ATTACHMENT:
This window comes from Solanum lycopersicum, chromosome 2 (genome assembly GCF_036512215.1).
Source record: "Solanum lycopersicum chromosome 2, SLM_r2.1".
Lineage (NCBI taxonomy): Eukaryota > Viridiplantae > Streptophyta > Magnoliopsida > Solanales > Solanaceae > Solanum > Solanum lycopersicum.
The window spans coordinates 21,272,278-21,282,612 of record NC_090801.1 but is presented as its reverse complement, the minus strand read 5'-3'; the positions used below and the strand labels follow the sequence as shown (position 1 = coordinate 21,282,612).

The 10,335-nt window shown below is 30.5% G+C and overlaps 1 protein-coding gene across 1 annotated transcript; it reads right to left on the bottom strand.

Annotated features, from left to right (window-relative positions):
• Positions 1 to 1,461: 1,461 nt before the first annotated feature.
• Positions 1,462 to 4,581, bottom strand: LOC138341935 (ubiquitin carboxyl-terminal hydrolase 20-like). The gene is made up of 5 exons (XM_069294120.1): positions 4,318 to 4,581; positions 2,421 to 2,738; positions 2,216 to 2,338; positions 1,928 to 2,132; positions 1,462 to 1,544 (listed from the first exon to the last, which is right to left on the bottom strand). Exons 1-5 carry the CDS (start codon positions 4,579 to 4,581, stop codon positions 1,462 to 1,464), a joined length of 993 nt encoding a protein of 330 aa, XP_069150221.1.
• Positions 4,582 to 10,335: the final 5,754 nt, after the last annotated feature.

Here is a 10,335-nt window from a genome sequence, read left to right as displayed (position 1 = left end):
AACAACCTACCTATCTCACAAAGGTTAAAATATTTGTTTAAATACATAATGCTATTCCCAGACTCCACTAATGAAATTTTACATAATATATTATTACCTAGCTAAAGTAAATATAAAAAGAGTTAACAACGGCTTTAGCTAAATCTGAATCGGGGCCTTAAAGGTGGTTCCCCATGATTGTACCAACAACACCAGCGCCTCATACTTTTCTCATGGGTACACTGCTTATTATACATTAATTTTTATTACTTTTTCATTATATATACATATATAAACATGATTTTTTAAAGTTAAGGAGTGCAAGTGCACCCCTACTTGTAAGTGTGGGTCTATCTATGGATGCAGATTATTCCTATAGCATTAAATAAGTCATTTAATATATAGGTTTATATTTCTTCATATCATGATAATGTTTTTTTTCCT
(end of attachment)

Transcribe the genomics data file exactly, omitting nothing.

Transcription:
This window comes from Solanum lycopersicum, chromosome 2 (genome assembly GCF_036512215.1).
Source record: "Solanum lycopersicum chromosome 2, SLM_r2.1".
Lineage (NCBI taxonomy): Eukaryota > Viridiplantae > Streptophyta > Magnoliopsida > Solanales > Solanaceae > Solanum > Solanum lycopersicum.
The window spans coordinates 21,272,278-21,282,612 of record NC_090801.1 but is presented as its reverse complement, the minus strand read 5'-3'; the positions used below and the strand labels follow the sequence as shown (position 1 = coordinate 21,282,612).

The 10,335-nt window shown below is 30.5% G+C and overlaps 1 protein-coding gene across 1 annotated transcript; it reads right to left on the bottom strand.

Annotated features, from left to right (window-relative positions):
• Positions 1 to 1,461: 1,461 nt before the first annotated feature.
• Positions 1,462 to 4,581, bottom strand: LOC138341935 (ubiquitin carboxyl-terminal hydrolase 20-like). The gene is made up of 5 exons (XM_069294120.1): positions 4,318 to 4,581; positions 2,421 to 2,738; positions 2,216 to 2,338; positions 1,928 to 2,132; positions 1,462 to 1,544 (listed from the first exon to the last, which is right to left on the bottom strand). Exons 1-5 carry the CDS (start codon positions 4,579 to 4,581, stop codon positions 1,462 to 1,464), a joined length of 993 nt encoding a protein of 330 aa, XP_069150221.1.
• Positions 4,582 to 10,335: the final 5,754 nt, after the last annotated feature.

Here is a 10,335-nt window from a genome sequence, read left to right as displayed (position 1 = left end):
AACAACCTACCTATCTCACAAAGGTTAAAATATTTGTTTAAATACATAATGCTATTCCCAGACTCCACTAATGAAATTTTACATAATATATTATTACCTAGCTAAAGTAAATATAAAAAGAGTTAACAACGGCTTTAGCTAAATCTGAATCGGGGCCTTAAAGGTGGTTCCCCATGATTGTACCAACAACACCAGCGCCTCATACTTTTCTCATGGGTACACTGCTTATTATACATTAATTTTTATTACTTTTTCATTATATATACATATATAAACATGATTTTTTAAAGTTAAGGAGTGCAAGTGCACCCCTACTTGTAAGTGTGGGTCTATCTATGGATGCAGATTATTCCTATAGCATTAAATAAGTCATTTAATATATAGGTTTATATTTCTTCATATCATGATAATGTTTTTTTTCCT